Some public hospitals in Nigeria won’t allow anyone in the room, because of other women privacy since its a general labour ward,   so you need to inquire all those details from your doctor. Just make sure you give room for adjustments.

6. You might throw up and you’ll probably go to the bathroom during labor

Most women do throw up when they’re in labor, and frequently visiting the bathroom is so common especially at the peak of labour, some women do unknowingly poo while pushing,  the simple reason is that the same muscle that get engaged during a bowel movement is the same that is used during pushing a baby, OB/GYN Shieva Ghofrany said, “The only time I bring up pooping, ever, is when women start to push … I tell them, ‘if you poop, you’re doing the right thing!'”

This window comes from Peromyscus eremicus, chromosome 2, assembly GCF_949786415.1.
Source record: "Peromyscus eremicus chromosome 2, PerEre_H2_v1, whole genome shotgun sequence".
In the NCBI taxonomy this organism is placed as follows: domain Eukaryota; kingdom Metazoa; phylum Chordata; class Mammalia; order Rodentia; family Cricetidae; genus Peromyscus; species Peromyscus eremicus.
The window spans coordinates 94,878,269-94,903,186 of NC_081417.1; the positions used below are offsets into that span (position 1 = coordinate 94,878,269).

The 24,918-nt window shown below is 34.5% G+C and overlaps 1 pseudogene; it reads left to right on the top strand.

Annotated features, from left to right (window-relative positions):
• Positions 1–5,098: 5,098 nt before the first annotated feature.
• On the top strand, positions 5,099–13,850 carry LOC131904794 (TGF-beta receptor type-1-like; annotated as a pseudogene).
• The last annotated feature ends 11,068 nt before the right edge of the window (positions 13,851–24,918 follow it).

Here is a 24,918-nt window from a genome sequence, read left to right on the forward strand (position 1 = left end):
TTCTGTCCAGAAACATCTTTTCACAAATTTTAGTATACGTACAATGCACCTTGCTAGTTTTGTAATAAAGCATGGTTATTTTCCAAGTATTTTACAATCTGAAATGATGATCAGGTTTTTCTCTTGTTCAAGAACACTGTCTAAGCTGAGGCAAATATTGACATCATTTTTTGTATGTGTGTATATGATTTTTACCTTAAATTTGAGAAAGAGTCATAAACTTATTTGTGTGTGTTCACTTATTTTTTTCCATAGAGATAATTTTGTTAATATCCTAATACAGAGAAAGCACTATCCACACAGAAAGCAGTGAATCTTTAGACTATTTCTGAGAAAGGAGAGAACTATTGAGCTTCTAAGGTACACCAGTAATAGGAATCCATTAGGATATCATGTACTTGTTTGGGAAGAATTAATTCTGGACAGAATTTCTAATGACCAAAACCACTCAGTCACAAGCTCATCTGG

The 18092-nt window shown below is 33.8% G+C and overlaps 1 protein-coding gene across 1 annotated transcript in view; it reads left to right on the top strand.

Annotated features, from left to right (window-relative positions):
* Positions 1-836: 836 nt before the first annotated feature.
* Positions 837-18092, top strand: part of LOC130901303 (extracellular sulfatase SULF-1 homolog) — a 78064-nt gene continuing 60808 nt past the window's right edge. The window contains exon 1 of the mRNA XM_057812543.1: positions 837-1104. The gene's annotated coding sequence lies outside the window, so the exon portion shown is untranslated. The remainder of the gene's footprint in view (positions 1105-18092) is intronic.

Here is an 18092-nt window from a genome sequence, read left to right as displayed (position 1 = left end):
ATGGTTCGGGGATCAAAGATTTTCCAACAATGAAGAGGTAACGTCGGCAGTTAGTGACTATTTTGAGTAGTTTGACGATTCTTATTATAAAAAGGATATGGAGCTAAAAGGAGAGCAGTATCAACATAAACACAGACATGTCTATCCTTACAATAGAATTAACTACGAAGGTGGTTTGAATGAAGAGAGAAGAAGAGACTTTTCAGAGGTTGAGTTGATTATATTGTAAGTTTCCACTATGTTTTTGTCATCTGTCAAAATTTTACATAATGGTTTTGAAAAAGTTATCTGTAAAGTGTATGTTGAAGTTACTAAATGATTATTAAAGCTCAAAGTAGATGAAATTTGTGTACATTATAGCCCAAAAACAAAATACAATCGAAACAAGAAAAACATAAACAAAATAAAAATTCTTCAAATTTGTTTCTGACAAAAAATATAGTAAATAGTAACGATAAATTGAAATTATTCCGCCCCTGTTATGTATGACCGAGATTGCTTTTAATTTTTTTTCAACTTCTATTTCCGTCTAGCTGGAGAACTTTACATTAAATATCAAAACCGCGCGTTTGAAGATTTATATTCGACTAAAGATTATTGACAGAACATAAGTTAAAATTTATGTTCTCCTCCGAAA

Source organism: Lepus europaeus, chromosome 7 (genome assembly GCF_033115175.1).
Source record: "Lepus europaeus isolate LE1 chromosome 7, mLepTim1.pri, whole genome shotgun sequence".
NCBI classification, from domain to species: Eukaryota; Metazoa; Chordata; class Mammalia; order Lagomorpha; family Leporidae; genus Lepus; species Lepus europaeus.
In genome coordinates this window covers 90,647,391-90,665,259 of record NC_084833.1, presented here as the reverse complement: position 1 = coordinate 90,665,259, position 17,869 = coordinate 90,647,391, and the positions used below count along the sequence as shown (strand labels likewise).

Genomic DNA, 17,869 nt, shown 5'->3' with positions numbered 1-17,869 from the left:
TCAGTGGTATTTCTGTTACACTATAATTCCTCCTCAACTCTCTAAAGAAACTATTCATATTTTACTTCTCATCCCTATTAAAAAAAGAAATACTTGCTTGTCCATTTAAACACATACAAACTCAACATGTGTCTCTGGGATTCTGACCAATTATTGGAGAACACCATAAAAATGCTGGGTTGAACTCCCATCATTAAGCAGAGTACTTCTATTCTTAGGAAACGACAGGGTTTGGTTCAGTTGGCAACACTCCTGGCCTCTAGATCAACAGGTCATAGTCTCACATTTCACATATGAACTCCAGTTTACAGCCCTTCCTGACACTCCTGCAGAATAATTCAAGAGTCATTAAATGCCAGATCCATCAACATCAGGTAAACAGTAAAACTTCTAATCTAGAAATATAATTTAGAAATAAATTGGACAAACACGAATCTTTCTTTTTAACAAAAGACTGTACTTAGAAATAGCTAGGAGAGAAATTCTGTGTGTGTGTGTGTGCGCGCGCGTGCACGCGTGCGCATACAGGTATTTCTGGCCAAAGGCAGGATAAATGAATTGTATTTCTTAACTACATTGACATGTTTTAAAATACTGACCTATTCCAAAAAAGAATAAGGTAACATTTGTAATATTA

7.  Eating isn’t usually allowed

Everywhere is different, but a lot of time, women are not allowed to eat while they’re in labor. The biggest reason for this is explained by Shieva Ghofrany to Huffington Post. She says, “That policy usually exists because of the possibility of a cesarean section: If you’re under general anesthesia, doctors don’t want you to aspirate, or get food in your airways.” Although baby Center is of contrary opinion but food will probably be the last thing on your mind when you’re about to birth the newest addition to your family.

8. The days becomes so slow

Birth is obviously tiring. Especially when you get to the due date and the baby is not forthcoming, at this point counting each hour becomes your daily schedules.